Now It’s a Party
New York…it’s time to party.
A friend recently sent me this brief e-mail message: “My banana has a sticker that says ‘party with potassium.'”
Good advice. Potassium helps maintain heart health, muscle function, and transmission of nerve impulses. Now that’s an excellent party! And no city loves a party more than New York.
Thing is, New York is going about it the wrong way.
Recently, New York City Health Department officials began a partnership with other cities and health organizations. They call it the National Salt Reduction Initiative. And their goal is to help people control high blood pressure by encouraging restaurants and food producers to voluntarily reduce sodium content of prepared foods by 25 percent over the next five years.
I have to admit, I find many prepared foods too salty. But if the primary goal is to control high blood pressure, there’s a better way to do it.
Dr. Sonia Angell of the NYC Health Dept. told Reuters Health that NSRI simply wants the mix of high and low sodium to be balanced.
And balance is the right idea. But she’s missing a key ingredient: potassium.
Get it started
In recent years, more and more nutritionists have come to recognize the importance of balancing potassium and sodium.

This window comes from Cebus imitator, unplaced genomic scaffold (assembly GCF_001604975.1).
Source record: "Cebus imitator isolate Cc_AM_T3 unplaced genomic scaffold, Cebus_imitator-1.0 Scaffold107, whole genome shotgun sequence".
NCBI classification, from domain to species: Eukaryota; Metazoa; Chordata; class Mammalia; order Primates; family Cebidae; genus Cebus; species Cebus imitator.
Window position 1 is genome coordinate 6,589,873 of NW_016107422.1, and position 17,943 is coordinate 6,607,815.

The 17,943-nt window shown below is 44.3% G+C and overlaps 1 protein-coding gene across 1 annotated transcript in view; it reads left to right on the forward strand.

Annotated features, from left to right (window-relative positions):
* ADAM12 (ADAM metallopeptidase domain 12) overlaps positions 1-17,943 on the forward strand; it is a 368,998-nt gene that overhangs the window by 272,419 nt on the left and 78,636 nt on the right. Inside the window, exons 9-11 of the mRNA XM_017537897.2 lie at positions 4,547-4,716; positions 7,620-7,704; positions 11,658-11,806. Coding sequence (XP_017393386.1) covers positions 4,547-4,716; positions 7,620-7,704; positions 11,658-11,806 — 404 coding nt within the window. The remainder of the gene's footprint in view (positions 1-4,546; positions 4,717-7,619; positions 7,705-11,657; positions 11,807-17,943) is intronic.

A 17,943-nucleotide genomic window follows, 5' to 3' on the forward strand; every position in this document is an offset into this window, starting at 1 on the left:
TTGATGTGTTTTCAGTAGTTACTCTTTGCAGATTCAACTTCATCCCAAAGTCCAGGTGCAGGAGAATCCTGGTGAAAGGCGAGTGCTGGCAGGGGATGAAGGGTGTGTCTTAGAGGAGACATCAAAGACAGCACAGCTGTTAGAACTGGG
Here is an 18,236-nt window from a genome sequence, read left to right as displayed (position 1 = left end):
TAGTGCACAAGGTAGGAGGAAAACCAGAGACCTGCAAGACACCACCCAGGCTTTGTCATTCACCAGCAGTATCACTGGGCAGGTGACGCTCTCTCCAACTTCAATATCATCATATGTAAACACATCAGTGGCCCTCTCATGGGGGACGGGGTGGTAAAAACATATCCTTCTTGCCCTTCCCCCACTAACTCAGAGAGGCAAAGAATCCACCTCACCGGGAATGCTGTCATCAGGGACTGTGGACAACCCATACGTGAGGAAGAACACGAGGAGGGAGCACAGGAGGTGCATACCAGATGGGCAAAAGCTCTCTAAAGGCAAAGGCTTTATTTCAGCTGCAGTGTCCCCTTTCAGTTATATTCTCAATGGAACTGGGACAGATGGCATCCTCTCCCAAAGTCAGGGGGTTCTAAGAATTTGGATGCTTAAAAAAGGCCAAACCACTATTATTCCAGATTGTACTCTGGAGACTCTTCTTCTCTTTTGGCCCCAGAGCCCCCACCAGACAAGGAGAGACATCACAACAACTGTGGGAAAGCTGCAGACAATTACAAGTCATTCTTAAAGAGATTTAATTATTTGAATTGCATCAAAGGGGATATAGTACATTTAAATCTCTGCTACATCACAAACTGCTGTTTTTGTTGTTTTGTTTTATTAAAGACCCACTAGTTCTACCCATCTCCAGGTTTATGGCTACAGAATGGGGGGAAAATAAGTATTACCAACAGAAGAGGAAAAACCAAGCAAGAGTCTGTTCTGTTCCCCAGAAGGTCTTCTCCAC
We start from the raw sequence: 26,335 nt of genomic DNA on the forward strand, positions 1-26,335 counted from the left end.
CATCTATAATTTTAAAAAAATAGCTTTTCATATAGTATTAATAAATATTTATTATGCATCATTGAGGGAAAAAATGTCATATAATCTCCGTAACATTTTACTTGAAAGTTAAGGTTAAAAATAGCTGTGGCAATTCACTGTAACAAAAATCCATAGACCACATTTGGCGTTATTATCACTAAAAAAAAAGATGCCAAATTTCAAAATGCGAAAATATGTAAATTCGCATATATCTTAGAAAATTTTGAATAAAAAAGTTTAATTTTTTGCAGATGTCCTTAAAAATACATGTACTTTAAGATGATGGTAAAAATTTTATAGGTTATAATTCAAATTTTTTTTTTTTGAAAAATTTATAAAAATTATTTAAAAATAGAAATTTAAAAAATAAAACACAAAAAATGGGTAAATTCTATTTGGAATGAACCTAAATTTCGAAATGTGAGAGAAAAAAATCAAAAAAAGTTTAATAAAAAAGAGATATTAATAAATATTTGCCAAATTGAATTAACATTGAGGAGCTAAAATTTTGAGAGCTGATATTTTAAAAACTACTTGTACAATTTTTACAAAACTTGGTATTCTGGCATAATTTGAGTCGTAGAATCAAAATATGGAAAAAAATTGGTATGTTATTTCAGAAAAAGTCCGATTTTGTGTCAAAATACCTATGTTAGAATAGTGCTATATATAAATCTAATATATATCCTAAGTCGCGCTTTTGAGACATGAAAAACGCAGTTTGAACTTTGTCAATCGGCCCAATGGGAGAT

According to the Linus Pauling Institute, more than 20 percent of your body’s resting energy is devoted to maintaining a balance of high potassium inside cells and high sodium outside cells. When the balance is right, cells function properly to do their important work. When the balance is off, lots of things go wrong – such as blood pressure control.
The late Robert C. Atkins, M.D. knew that high blood pressure wasn’t a high sodium problem.
In his “Dr. Atkins’ Diet Revolution” he cited numerous studies that came to this conclusion: Blood pressure can be lowered simply by increasing potassium intake. No reduction in sodium is necessary unless a patient’s intake is unreasonably high.
One of those studies demonstrated that with just one daily serving of a potassium-rich food, the risk of death by stroke might be cut by as much as half!
You can get the potassium party started with bananas, of course, but several other fruits will bump up potassium levels: apricots, cantaloupe, honeydew melon, and citrus fruits. Potassium-rich vegetables include asparagus, avocados, green beans, lima beans, cauliflower, and winter squash. Red meat, poultry, seafood, and dry beans such as peas and lentils are other good potassium sources.
So here’s my suggestion for the NYC Health Dept. Leave the salt alone and party with potassium.
To Your Good Health,
“New York City Leads Drive to Cut Salt Intake” Basil Katz, Reuters Health, 1/11/10, reutershealth.com